The book is a collaborative effort, both with Lars Willumeit, who wrote the extensive glossary on the themes explored in Mingard’s images, and the composer Ben Frost who produced a score for the book which can be accessed online. The result is confounding, obscuring as much as it reveals, confusing as much as it enlightens: the perfect reflection of our technological world.
An exhibition of the series is currently on show at the Fotomuseum Winterthur.
Tumblr of the week goes to sosiesdemerde which translates as “shitty lookalikes”: pictures of people who resemble a celebrity from a distance in a foggy blizzard. This one is pretty heavy on French cultural references, but there are some nice more international shouts in there too (including this Bill Murray and a rather good Samuel Jackson and Jamie Foxx). Still in its infancy, but already looking very promising.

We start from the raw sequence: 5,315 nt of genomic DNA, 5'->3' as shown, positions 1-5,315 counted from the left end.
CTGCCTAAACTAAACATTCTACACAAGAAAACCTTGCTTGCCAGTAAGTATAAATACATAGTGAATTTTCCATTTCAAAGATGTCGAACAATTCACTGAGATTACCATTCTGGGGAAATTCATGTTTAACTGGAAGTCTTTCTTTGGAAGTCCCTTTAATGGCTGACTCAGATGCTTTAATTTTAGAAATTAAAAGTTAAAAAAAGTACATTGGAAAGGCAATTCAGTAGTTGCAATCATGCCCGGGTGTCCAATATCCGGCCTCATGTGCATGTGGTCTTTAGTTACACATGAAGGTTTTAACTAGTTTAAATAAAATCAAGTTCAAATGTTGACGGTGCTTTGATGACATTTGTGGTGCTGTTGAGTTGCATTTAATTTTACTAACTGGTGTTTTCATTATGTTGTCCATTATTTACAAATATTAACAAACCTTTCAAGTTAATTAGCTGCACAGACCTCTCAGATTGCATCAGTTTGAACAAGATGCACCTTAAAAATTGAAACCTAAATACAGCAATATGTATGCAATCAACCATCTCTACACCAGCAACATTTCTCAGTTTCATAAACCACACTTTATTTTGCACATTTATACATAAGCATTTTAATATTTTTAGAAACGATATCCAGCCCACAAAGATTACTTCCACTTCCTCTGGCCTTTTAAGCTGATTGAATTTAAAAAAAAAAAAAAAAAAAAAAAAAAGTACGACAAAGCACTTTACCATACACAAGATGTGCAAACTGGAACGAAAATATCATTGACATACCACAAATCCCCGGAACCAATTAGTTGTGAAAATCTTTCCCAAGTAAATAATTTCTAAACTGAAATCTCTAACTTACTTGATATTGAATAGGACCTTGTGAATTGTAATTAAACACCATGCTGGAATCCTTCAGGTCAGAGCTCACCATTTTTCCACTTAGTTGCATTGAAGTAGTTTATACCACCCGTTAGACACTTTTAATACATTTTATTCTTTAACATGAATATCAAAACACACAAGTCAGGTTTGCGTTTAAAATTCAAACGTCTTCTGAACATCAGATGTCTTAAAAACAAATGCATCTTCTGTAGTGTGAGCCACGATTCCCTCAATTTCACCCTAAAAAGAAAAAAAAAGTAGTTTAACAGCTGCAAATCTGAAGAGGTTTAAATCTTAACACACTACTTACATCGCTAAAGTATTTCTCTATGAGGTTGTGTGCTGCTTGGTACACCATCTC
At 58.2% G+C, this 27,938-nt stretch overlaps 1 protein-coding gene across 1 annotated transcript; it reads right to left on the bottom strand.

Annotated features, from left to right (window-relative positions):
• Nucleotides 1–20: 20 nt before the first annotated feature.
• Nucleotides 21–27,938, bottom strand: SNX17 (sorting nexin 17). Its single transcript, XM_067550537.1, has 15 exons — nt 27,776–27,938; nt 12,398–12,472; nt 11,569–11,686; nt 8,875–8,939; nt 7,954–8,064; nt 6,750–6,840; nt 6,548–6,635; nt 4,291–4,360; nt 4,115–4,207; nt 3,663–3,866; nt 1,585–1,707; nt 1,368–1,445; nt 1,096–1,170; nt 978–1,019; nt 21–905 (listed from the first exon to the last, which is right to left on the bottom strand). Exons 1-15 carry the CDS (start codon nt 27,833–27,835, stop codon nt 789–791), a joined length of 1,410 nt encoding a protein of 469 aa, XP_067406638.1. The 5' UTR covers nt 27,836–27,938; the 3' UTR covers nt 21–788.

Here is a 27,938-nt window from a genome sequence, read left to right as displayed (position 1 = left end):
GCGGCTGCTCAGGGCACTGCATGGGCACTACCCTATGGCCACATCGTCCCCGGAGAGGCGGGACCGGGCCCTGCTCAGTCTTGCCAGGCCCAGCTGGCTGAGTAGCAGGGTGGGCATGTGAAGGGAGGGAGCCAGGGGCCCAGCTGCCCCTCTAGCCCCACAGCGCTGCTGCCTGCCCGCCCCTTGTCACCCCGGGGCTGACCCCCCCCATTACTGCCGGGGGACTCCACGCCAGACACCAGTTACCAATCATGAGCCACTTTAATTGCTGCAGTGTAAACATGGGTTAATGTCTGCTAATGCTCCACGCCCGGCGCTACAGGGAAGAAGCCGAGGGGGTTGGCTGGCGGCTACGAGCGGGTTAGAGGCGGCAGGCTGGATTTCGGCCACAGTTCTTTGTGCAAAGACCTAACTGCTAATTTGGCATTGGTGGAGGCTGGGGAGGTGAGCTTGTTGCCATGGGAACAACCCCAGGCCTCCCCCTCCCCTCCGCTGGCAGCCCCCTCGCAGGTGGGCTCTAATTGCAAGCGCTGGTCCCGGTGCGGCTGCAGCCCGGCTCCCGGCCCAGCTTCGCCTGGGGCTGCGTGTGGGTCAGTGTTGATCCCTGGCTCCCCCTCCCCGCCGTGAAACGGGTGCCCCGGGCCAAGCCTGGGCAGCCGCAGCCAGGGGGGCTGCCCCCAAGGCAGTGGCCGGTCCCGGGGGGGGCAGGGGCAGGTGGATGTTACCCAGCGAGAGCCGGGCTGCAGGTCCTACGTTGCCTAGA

Three recent arrivals: one book from Japan, Atsushi Fujiwara’s Butterfly Had a Dream; one which takes place in Japan, IPG Project (Yoshi and Tamara Kametani)’s Sumimasen booklet; and one inspired by the words of a Japanese photographer, Stefan Vanthuyne’s The Hill That Wasn’t.